Pre-Publication Paper by Douglas R. Leasure et al: “In times of crisis, real-time data mapping population displacements are invaluable for targeted humanitarian response. The Russian invasion of Ukraine on February 24, 2022 forcibly displaced millions of people from their homes including nearly 6m refugees flowing across the border in just a few weeks, but information was scarce regarding displaced and vulnerable populations who remained inside Ukraine. We leveraged near real-time social media marketing data to estimate sub-national population sizes every day disaggregated by age and sex. Our metric of internal displacement estimated that 5.3m people had been internally displaced away from their baseline administrative region by March 14. Results revealed four distinct displacement patterns: large scale evacuations, refugee staging areas, internal areas of refuge, and irregular dynamics. While this innovative approach provided one of the only quantitative estimates of internal displacement in virtual real-time, we conclude by acknowledging risks and challenges for the future…(More)”.
Report by Anthony McCosker et al: “ The project seeks to enable local community disaster preparedness and thus build community resilience by improving the quality of data about community strengths, resources and assets.
In this report, the authors define a gap in existing humanitarian mapping approaches and the uses of open, public and social media data in humanitarian contexts. The report surveys current knowledge and present a selection of case studies delivering data and humanitarian mapping in local communities.
Drawing on this knowledge and practice review and stakeholder workshops throughout 2021, the authors also define a method and toolkit for the effective use of community assets data…(More)”
Report by Aleks Berditchevskaia and Kathy Peach, Isabel Stewart: “Putting power back in the hands of frontline humanitarians and local communities.
This report documents the results of a year-long project to design and evaluate new proof-of-concept Collective Crisis Intelligence tools. These are tools that combine data from crisis-affected communities with the processing power of AI to improve humanitarian action.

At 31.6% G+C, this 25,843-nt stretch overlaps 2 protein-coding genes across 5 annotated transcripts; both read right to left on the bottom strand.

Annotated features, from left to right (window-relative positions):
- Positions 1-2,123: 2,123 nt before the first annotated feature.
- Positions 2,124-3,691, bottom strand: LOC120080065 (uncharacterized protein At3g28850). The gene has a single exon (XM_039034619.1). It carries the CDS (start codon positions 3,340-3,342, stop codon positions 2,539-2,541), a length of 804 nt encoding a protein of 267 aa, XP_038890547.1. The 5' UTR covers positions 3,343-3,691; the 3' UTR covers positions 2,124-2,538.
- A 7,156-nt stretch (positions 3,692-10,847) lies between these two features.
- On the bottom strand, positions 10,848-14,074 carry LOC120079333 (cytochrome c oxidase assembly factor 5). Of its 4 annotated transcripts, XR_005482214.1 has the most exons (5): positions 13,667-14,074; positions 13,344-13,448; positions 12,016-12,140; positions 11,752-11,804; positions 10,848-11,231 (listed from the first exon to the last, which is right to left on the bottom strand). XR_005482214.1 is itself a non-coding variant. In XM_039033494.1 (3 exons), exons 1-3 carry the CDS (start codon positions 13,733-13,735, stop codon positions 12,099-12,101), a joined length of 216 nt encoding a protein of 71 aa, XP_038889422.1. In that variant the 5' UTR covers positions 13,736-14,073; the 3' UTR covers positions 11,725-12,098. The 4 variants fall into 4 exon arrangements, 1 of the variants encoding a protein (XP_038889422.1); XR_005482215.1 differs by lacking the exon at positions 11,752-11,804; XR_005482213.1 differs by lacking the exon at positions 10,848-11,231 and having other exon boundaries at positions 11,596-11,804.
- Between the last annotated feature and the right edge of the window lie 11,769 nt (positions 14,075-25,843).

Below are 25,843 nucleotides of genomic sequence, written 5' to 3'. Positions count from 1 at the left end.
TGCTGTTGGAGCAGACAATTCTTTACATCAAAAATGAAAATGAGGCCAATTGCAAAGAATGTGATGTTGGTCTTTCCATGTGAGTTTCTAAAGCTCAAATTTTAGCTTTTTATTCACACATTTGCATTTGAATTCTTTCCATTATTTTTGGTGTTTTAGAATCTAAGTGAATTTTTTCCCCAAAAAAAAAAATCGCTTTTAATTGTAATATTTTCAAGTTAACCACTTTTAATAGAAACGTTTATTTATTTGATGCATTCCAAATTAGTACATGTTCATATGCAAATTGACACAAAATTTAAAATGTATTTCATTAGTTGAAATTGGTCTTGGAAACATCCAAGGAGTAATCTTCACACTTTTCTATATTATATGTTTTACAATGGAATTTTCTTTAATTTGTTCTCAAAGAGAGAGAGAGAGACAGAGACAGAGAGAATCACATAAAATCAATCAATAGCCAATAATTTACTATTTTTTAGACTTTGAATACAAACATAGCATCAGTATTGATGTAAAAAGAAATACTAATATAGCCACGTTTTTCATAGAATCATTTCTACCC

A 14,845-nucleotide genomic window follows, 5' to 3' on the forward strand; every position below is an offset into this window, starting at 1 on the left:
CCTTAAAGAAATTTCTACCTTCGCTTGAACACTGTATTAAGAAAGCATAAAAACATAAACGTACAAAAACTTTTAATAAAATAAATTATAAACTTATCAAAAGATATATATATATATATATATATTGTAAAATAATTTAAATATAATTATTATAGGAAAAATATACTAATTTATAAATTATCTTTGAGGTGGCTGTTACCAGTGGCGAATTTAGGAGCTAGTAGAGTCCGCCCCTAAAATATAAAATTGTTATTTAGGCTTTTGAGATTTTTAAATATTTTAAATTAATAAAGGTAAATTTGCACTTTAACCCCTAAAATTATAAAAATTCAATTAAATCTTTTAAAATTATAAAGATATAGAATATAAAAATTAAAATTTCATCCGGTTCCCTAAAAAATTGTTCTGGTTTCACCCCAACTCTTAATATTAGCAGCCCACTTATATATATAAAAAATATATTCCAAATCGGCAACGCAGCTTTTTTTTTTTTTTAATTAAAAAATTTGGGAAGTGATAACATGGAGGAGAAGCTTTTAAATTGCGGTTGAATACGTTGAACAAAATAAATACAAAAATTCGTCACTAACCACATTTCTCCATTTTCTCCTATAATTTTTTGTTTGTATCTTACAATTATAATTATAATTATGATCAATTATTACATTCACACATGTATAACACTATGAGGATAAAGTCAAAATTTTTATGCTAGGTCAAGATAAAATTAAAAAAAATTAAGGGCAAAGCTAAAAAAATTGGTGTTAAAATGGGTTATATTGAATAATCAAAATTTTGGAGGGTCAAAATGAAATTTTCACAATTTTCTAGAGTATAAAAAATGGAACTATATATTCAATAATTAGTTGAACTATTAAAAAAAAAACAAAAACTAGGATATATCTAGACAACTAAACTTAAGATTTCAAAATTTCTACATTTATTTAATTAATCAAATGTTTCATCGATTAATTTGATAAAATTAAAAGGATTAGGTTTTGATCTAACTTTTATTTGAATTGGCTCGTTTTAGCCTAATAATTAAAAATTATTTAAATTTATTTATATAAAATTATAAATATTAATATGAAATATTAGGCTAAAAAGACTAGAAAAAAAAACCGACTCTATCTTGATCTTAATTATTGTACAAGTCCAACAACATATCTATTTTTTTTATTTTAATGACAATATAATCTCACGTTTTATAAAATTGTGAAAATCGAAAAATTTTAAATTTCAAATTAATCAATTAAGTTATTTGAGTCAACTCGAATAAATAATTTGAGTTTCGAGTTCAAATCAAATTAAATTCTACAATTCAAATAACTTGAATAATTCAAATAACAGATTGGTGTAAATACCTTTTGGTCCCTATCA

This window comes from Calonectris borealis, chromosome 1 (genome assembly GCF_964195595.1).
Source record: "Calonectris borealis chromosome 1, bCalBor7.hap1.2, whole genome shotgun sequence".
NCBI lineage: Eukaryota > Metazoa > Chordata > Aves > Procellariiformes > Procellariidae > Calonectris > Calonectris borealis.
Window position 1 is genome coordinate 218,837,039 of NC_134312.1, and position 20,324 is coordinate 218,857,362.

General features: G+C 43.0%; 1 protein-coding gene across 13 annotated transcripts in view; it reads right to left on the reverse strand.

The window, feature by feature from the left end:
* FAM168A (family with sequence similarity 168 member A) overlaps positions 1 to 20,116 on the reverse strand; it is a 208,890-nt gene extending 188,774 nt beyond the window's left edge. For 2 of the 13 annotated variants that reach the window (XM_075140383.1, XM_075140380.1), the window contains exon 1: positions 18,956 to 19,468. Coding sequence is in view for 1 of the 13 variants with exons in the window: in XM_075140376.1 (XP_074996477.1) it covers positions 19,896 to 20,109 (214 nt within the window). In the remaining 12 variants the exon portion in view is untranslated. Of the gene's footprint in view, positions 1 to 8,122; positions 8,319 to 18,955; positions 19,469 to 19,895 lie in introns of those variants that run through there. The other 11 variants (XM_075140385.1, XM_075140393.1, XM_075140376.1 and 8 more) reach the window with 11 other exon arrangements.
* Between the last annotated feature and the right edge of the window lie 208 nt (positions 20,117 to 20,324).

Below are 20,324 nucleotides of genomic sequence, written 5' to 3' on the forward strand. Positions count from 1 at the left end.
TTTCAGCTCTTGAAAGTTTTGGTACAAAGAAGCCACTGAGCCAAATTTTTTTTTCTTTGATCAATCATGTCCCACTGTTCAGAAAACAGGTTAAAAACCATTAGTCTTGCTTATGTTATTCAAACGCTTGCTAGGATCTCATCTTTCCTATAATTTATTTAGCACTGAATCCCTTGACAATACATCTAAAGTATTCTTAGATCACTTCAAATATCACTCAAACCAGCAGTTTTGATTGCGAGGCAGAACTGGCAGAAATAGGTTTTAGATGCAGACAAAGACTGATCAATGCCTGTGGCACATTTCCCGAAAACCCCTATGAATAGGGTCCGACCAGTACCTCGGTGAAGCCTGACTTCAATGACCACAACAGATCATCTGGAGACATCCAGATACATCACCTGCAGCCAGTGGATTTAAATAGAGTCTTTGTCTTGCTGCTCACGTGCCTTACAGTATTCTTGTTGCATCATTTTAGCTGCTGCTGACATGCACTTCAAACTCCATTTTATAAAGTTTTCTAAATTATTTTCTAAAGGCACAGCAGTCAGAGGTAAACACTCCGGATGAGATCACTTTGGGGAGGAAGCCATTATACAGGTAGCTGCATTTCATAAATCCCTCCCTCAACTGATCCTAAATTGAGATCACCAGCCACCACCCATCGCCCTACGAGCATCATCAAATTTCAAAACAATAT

The two collective crisis intelligence tool prototypes developed were:
- NFRI-Predict: a tool that predicts which non-food aid items (NFRI) are most needed by different types of households in different regions of Nepal after a crisis.
- Report and Respond: a French language SMS-based tool that allows Red Cross volunteers in Cameroon to check the accuracy of COVID-19 rumours or misinformation they hear from the community while they’re in the field, and receive real-time guidance on appropriate responses.
Both tools were developed using Nesta’s Participatory AI methods, which aimed to address some of the risks associated with humanitarian AI by involving local communities in the design, development and evaluation of the new tools.
The project was a partnership between Nesta’s Centre for Collective Intelligence Design (CCID) and Data Analytics Practice (DAP), the Nepal Red Cross and Cameroon Red Cross, IFRC Solferino Academy, and Open Lab Newcastle University, and it was funded by the UK Humanitarian Innovation Hub.
We found that collective crisis intelligence:
- has the potential to make local humanitarian action more timely and appropriate to local needs.
- can transform locally-generated data to drive new forms of (anticipatory) action.
We found that participatory AI:
- can overcome several critiques and limitations of AI – as well as helping to improve model performance.
- helps to surface tensions between the assumptions and standards set by AI gatekeepers versus the pragmatic reality of implementation.
- creates opportunities for building and sharing new capabilities among frontline staff and data scientists.
We also validated that collective crisis intelligence and participatory AI can help increase trust in AI tools, but more research is needed to untangle the factors that were responsible…(More)”.
Article by Christian Oswald and Daniel Ohrenhofer: “How can we improve our ability to predict conflicts? Scholars have struggled with this question for a long time. However, as a discipline, and especially over the last two decades, political science has made substantial progress. In general, what we need to improve predictions are advances in data and methodology. Data advances involve both improving the quality of existing data and developing new data sources. We propose a new data source for conflict forecasting efforts: Wikipedia.
The number of country page views indicates international salience of, or interest in, a country. Meanwhile, the number of changes to a country page indicate political controversy between opposing political views.
We took part in the Violence Early-Warning System’s friendly competition to predict changes in battle-related deaths. In our work, we evaluate our findings with out-of-sample predictions using held-out, previously unseen data, and true forecasts into the future. We find support for the predictive power of country page views, whereas we do not for page changes…
Globally available data, updated monthly, are ideal for (near) real-time forecasting. However, many commonly used data sources are available only annually. They are updated once a year, often with considerable delay.
Some of these variables, such as democracy or GDP, tend to be relatively static over time. Furthermore, many data sources face the problem of missing values. These occur when it is not possible to find reliable data for a variable for a given country.